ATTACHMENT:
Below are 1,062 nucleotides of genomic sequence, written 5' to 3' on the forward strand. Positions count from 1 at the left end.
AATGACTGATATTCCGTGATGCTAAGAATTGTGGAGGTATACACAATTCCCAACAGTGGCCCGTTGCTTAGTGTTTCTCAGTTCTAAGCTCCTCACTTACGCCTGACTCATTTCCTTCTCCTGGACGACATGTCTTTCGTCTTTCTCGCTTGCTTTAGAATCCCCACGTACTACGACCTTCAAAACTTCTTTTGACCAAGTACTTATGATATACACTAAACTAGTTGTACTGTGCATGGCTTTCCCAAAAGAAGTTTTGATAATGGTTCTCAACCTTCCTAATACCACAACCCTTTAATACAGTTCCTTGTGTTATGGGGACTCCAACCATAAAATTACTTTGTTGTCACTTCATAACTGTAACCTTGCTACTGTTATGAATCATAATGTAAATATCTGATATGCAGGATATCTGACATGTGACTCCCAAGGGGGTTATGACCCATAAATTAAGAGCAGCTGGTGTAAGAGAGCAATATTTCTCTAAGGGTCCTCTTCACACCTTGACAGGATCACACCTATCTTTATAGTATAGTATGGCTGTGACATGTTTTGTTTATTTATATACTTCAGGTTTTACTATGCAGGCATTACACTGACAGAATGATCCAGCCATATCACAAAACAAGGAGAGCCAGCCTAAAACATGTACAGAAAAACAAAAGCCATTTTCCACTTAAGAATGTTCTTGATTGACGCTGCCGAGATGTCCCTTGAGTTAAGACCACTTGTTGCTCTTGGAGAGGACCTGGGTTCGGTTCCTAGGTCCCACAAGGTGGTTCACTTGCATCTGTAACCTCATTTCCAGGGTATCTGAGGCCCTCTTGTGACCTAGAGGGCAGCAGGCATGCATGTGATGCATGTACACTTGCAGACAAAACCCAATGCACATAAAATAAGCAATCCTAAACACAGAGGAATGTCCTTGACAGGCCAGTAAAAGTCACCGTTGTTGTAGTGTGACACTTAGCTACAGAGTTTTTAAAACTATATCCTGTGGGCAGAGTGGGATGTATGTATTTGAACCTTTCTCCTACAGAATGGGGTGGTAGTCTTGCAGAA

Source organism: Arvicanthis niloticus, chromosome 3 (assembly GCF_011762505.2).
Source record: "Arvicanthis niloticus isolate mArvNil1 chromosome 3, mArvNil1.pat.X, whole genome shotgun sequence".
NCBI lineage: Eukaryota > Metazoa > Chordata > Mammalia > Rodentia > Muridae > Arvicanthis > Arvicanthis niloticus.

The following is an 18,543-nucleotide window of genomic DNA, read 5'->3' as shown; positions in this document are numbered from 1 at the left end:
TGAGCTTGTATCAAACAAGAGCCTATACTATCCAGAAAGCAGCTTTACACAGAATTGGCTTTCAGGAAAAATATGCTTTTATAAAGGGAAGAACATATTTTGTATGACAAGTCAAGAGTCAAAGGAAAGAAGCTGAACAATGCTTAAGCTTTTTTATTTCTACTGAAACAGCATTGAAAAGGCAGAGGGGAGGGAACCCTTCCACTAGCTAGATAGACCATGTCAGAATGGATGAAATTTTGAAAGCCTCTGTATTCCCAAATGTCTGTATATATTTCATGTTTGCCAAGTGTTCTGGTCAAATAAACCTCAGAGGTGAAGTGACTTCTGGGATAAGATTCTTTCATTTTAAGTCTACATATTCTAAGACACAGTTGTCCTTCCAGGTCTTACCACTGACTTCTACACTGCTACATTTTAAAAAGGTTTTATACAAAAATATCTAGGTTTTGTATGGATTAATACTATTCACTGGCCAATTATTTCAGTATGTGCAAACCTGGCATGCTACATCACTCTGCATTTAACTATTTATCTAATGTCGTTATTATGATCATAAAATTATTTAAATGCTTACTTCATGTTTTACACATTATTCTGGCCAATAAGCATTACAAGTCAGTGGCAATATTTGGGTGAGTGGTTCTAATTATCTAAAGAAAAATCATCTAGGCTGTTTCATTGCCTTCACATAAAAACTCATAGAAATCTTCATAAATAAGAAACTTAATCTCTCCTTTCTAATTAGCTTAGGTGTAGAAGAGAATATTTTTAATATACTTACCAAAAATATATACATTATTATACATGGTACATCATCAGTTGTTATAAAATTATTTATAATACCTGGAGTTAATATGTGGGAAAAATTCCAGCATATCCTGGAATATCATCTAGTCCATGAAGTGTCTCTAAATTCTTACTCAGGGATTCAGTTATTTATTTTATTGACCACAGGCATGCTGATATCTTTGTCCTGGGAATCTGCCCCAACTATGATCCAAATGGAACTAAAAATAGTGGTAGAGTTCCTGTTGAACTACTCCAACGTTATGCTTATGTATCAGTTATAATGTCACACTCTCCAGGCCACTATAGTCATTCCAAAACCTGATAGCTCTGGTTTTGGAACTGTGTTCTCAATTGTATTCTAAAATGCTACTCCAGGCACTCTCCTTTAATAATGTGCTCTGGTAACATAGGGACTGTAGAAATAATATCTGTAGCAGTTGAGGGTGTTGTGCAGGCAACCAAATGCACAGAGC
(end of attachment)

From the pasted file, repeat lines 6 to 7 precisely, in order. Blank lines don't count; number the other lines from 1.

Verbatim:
The following is an 18,543-nucleotide window of genomic DNA, read 5'->3' as shown; positions in this document are numbered from 1 at the left end:
TGAGCTTGTATCAAACAAGAGCCTATACTATCCAGAAAGCAGCTTTACACAGAATTGGCTTTCAGGAAAAATATGCTTTTATAAAGGGAAGAACATATTTTGTATGACAAGTCAAGAGTCAAAGGAAAGAAGCTGAACAATGCTTAAGCTTTTTTATTTCTACTGAAACAGCATTGAAAAGGCAGAGGGGAGGGAACCCTTCCACTAGCTAGATAGACCATGTCAGAATGGATGAAATTTTGAAAGCCTCTGTATTCCCAAATGTCTGTATATATTTCATGTTTGCCAAGTGTTCTGGTCAAATAAACCTCAGAGGTGAAGTGACTTCTGGGATAAGATTCTTTCATTTTAAGTCTACATATTCTAAGACACAGTTGTCCTTCCAGGTCTTACCACTGACTTCTACACTGCTACATTTTAAAAAGGTTTTATACAAAAATATCTAGGTTTTGTATGGATTAATACTATTCACTGGCCAATTATTTCAGTATGTGCAAACCTGGCATGCTACATCACTCTGCATTTAACTATTTATCTAATGTCGTTATTATGATCATAAAATTATTTAAATGCTTACTTCATGTTTTACACATTATTCTGGCCAATAAGCATTACAAGTCAGTGGCAATATTTGGGTGAGTGGTTCTAATTATCTAAAGAAAAATCATCTAGGCTGTTTCATTGCCTTCACATAAAAACTCATAGAAATCTTCATAAATAAGAAACTTAATCTCTCCTTTCTAATTAGCTTAGGTGTAGAAGAGAATATTTTTAATATACTTACCAAAAATATATACATTATTATACATGGTACATCATCAGTTGTTATAAAATTATTTATAATACCTGGAGTTAATATGTGGGAAAAATTCCAGCATATCCTGGAATATCATCTAGTCCATGAAGTGTCTCTAAATTCTTACTCAGGGATTCAGTTATTTATTTTATTGACCACAGGCATGCTGATATCTTTGTCCTGGGAATCTGCCCCAACTATGATCCAAATGGAACTAAAAATAGTGGTAGAGTTCCTGTTGAACTACTCCAACGTTATGCTTATGTATCAGTTATAATGTCACACTCTCCAGGCCACTATAGTCATTCCAAAACCTGATAGCTCTGGTTTTGGAACTGTGTTCTCAATTGTATTCTAAAATGCTACTCCAGGCACTCTCCTTTAATAATGTGCTCTGGTAACATAGGGACTGTAGAAATAATATCTGTAGCAGTTGAGGGTGTTGTGCAGGCAACCAAATGCACAGAGC